NEW ORLEANS -- The people living and working in New Orleans East say they're fighting to overcome perceptions. One is that the area is a desolate place.
One business owners says that perception is somewhat true.
"There are not enough people with discretionary income to come fully support the businesses," said Gregory Jacobs.
Jacobs opened Tutti Fruit four months ago. The frozen yogurt spot is in the same plaza where Jacobs opened one of his three Subway stores, which are all located in New Orleans East.
While some may just see New Orleans East as a place to get good Vietnamese food, Jacobs sees a great business opportunity.
"After Katrina, there was nothing out here and you know me and wife sat down and said that the east will come back," said Jacobs.
New Orleans Councilman James Gray said there are positive signs of a comeback. His district includes the east.
Gray points to improved satisfaction numbers with the New Orleans Police Department's service in the Seventh District. Those statistics were recently published in a survey from the New Orleans Crime Coalition. There's also construction of a new Wal-Mart and also a new hospital.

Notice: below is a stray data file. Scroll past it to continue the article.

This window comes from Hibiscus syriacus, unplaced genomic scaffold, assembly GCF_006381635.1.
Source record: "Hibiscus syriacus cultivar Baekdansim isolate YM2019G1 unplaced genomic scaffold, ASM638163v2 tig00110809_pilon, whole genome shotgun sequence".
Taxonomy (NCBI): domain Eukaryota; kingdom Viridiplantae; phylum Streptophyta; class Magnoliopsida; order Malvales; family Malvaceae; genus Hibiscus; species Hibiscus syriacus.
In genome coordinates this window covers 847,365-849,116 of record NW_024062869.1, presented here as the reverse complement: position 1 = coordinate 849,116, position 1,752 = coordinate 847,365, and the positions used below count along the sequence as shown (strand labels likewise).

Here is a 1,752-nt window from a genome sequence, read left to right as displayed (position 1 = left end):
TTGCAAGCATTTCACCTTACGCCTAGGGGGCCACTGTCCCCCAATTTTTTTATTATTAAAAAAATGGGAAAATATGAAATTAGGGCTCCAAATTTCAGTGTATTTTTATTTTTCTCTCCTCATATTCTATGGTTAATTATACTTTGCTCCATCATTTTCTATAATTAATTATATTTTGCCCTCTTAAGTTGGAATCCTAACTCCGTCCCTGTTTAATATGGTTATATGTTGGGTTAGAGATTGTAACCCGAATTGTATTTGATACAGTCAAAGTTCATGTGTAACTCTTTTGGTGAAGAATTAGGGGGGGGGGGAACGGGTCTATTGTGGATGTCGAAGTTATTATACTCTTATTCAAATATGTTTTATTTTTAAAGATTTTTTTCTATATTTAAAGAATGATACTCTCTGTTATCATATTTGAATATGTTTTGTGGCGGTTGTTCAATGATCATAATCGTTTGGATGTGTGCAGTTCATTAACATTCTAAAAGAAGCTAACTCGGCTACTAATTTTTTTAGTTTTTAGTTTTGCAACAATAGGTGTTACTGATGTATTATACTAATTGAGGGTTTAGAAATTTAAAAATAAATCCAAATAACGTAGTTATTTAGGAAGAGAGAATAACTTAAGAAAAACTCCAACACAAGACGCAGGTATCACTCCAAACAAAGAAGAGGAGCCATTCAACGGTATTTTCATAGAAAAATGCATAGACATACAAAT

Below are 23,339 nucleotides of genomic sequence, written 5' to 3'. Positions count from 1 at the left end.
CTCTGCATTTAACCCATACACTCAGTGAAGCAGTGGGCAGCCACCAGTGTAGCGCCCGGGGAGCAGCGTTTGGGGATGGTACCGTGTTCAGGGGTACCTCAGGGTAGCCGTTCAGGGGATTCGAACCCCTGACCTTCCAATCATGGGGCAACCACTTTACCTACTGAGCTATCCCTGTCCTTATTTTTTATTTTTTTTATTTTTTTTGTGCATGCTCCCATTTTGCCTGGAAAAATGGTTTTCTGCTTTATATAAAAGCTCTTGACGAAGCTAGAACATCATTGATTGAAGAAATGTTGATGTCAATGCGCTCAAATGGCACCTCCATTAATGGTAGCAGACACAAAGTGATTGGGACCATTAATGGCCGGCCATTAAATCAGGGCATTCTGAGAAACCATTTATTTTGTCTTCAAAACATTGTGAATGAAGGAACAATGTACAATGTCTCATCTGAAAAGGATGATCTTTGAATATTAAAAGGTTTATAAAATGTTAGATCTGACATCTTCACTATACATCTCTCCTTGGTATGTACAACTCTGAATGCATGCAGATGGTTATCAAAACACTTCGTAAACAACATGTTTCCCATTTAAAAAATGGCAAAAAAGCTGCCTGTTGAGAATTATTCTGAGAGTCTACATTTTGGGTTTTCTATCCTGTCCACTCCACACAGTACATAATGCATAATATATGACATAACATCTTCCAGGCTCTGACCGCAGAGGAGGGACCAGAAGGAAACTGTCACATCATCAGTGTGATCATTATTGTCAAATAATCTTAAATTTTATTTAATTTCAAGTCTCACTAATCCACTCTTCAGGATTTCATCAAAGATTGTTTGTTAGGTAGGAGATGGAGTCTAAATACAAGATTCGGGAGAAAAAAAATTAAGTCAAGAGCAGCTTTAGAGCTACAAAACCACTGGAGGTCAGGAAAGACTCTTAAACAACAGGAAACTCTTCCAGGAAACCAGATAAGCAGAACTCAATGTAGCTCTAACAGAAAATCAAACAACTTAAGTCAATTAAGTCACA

Gray admits recovery from Katrina is slower than most would like, but it's largely a function of numbers.
"We probably have 70,000 people out here in the east. We once had 100,000 out here, and that's part of the problem. There are thousands of homeowners that were once cutting grass here twice a week that are not here to cut the grass now," said Gray.
Blight remains a persistent problem, not only in New Orleans East, but many sections of the city. The challenge, Gray said , is to attract more investors, which in turn attracts more people who will in theory buy and clean up neglected properties.
There is plenty of inventory.
"What we're trying to show is the beautiful homes and neighborhoods out here. We have something for everyone, every income level," said Clifford Robinson.
Robinson runs http://www.neworleanseast.com, a website dedicated to the promotion of everything that is New Orleans East. It features the economic ties the Michoud Assembly Facility has had with the east, the large subdivisions sporting large houses and the latest construction of shops and businesses.
"We're basically building a brand new city and the folks need to see that," said Robinson.
Robinson hopes people will visit the website. More importantly, he hopes they'll visit New Orleans East.